Volvo talks to investors to raise cash for Polestar, CEO says

Volvo talks to investors to raise cash for Polestar, CEO says

STOCKHOLM — Volvo Cars’ CEO said the Swedish automaker is talking to Chinese and U.S. investors as the company seeks external finance for its Polestar brand for electrified models.

Carmakers are seeking partnerships to cut the burden and cost of building new electric and autonomous vehicles. Those expensive technology challenges are coming as automakers such as Volvo try to offset the cost of an ongoing trade war between the U.S. and China and also meet tougher emissions requirements.

Volvo and Chinese parent Zhejiang Geely Holding have each held a 50 percent stake in Polestar since 2017, when they agreed to jointly invest 5 billion Chinese yuan ($736 million) to fund the brand’s initial development.

“There’s a big interest now to invest in the future of mobility and electrification and autonomous drive. So I think we have a very strong story with Polestar, which is attractive to many,” Volvo CEO Hakan Samuelsson told journalists on the sidelines of the automaker’s financial results press conference on Thursday.

“We’re looking in Asia, China but also at some known tech investors on the [U.S.] West Coast,” he said, adding that the fundraising could happen via a private placement and would depend on a good valuation and an attractive case.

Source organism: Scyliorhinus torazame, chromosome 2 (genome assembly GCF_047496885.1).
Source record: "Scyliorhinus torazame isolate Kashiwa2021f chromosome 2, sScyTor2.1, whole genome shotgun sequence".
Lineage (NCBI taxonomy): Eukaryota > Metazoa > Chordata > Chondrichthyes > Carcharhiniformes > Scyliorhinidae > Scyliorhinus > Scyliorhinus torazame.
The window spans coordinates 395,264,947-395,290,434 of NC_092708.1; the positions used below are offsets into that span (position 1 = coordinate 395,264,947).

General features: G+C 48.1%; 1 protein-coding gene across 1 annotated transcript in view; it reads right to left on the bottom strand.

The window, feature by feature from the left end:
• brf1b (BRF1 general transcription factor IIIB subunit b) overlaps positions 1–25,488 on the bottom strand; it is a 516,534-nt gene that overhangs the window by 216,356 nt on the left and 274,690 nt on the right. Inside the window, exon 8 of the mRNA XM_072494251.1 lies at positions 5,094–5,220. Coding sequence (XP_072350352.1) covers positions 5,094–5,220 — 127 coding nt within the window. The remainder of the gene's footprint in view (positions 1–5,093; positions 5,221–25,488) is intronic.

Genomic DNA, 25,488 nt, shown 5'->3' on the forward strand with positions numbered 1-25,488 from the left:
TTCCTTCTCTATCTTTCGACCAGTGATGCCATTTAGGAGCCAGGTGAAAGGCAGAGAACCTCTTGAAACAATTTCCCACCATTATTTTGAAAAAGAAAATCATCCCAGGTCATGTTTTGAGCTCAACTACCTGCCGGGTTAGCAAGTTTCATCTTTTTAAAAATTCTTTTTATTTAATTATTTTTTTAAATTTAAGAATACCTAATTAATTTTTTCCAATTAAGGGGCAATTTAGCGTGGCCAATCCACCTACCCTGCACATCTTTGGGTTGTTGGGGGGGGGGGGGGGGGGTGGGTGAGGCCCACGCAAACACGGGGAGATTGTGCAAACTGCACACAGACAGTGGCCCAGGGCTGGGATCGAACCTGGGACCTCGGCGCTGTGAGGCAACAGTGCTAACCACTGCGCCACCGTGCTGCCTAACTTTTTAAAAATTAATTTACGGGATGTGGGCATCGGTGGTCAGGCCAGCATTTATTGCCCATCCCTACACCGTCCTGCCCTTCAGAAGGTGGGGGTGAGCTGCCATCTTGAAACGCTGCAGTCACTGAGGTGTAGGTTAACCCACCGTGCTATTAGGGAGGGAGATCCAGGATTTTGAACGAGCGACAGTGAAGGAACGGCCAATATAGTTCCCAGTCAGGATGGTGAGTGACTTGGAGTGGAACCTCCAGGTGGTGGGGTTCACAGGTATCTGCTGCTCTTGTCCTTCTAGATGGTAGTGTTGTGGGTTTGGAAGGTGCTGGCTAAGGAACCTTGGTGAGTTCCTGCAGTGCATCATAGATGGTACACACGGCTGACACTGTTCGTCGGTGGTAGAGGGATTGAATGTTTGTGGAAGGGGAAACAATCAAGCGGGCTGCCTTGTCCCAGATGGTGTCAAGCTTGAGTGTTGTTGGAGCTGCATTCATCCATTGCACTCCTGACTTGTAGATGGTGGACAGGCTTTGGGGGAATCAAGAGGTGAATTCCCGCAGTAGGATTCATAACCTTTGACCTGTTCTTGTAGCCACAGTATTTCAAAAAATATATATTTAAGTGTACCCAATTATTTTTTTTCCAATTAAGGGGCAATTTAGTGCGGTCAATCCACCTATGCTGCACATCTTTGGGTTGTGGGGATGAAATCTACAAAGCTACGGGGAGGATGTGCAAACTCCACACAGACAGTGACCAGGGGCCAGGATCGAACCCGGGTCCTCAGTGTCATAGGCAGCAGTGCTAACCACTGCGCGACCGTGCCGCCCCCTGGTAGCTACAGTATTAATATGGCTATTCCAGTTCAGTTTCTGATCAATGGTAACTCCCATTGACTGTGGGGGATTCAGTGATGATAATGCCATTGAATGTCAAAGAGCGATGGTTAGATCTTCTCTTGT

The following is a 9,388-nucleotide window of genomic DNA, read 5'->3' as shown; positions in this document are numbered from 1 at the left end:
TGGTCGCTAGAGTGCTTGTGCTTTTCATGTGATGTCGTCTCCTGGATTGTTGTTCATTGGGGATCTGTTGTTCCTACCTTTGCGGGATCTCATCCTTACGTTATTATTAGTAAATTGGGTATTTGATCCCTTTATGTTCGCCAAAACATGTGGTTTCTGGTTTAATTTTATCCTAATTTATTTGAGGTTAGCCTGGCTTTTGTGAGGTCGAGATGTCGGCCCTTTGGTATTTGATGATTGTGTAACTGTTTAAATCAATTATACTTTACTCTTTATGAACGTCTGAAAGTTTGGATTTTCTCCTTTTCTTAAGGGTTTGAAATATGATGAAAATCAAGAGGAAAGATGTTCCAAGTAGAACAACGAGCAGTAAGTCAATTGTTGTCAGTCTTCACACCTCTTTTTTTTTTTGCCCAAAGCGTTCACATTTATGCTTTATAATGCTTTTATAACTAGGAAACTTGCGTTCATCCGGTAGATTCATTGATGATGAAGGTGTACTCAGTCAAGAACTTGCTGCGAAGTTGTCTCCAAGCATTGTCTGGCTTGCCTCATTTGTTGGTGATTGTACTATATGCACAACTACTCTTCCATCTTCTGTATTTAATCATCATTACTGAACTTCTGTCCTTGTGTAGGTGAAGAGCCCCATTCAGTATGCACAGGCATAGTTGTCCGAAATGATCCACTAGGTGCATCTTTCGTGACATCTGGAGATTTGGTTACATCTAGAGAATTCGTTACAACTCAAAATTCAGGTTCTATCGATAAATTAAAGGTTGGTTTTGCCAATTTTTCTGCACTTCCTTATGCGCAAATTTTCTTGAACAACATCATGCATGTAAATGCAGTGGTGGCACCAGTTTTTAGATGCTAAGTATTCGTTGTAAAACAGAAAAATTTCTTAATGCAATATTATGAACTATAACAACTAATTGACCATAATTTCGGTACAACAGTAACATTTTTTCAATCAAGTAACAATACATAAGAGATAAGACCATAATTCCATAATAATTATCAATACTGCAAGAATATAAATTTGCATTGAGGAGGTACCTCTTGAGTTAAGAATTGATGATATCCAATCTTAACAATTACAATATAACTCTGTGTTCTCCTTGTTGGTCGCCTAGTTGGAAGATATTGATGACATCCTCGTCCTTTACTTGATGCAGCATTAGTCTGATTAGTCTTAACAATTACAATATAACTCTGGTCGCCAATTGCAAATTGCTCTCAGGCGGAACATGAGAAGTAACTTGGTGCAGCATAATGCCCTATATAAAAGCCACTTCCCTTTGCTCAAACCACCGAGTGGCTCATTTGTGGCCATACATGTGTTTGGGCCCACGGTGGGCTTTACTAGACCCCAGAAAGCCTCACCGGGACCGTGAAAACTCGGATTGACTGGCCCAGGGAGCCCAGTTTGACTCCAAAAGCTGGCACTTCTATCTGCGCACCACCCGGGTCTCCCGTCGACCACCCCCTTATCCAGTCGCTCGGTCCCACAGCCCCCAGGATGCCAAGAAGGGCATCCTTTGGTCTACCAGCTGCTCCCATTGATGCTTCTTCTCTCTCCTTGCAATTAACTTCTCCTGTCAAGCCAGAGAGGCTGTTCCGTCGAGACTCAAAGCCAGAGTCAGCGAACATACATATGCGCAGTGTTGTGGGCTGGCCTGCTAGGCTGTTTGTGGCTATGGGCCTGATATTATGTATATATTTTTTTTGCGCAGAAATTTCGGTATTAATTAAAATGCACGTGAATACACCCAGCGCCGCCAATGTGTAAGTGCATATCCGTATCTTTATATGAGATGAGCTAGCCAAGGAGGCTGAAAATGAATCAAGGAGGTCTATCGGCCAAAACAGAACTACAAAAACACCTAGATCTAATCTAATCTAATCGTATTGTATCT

Last month, Samuelsson told Germany’s Capital magazine that Polestar could tap financial investors as a precursor to a listing, but the company had also said then that there were no immediate plans to explore this.

“Right now we have the financing we need [for Polestar] … We need funding to drive the very expensive development so let’s see how fast that can happen,” he said.

On February 27, Polestar will unveil the Polestar 2, a sedan that the company has touted as competitor to the Tesla Model 3. It will also be the first of five full-electric vehicles that Volvo has promised to deliver to the market. Another confirmed model is a full-electric version of the Volvo XC40 compact SUV. The brand’s first model, the Polestar 1, is scheduled to go into production later this year. The 600-hp plug-in hybrid coupe, which will have a 150-km electric-only range, is expected to cost roughly 130,000 and 150,000 euros.

Volvo has so far funded the development of electric and driverless cars in-house, but like other carmakers is battling a sales slowdown in Europe and China and higher costs due to the tariff war between Washington and Beijing.

In September, Volvo and Geely dropped plans for a listing of the Swedish company, with an estimated valuation of between $20 billion and $30 billion, due to trade tensions and an auto industry downturn.

Samuelsson said on Thursday the company was not currently planning to go public.

Douglas A. Bolduc contributed

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